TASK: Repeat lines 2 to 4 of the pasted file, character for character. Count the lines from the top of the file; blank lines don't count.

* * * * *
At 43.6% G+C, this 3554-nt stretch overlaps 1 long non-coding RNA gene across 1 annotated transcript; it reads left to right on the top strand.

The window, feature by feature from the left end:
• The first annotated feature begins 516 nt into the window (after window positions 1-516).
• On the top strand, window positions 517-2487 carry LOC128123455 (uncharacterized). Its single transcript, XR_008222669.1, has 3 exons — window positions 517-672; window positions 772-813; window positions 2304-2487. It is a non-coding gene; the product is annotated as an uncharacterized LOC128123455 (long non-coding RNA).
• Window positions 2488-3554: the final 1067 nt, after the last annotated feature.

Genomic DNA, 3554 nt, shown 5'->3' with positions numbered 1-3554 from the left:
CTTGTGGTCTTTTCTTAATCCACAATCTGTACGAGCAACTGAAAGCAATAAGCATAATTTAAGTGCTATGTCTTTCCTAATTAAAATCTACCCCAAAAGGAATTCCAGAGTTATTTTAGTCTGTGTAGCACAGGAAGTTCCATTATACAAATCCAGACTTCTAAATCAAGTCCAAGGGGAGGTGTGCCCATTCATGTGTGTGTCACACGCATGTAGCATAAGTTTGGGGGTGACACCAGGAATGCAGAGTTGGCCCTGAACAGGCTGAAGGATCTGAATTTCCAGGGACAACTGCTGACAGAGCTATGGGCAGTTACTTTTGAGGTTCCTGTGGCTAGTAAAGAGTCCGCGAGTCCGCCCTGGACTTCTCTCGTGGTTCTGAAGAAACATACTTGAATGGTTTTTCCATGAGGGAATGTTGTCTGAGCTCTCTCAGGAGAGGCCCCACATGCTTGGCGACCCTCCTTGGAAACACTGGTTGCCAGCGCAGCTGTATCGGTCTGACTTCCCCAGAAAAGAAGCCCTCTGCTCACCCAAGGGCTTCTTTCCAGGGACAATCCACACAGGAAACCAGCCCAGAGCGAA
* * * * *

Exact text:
The window, feature by feature from the left end:
• The first annotated feature begins 516 nt into the window (after window positions 1-516).
• On the top strand, window positions 517-2487 carry LOC128123455 (uncharacterized). Its single transcript, XR_008222669.1, has 3 exons — window positions 517-672; window positions 772-813; window positions 2304-2487. It is a non-coding gene; the product is annotated as an uncharacterized LOC128123455 (long non-coding RNA).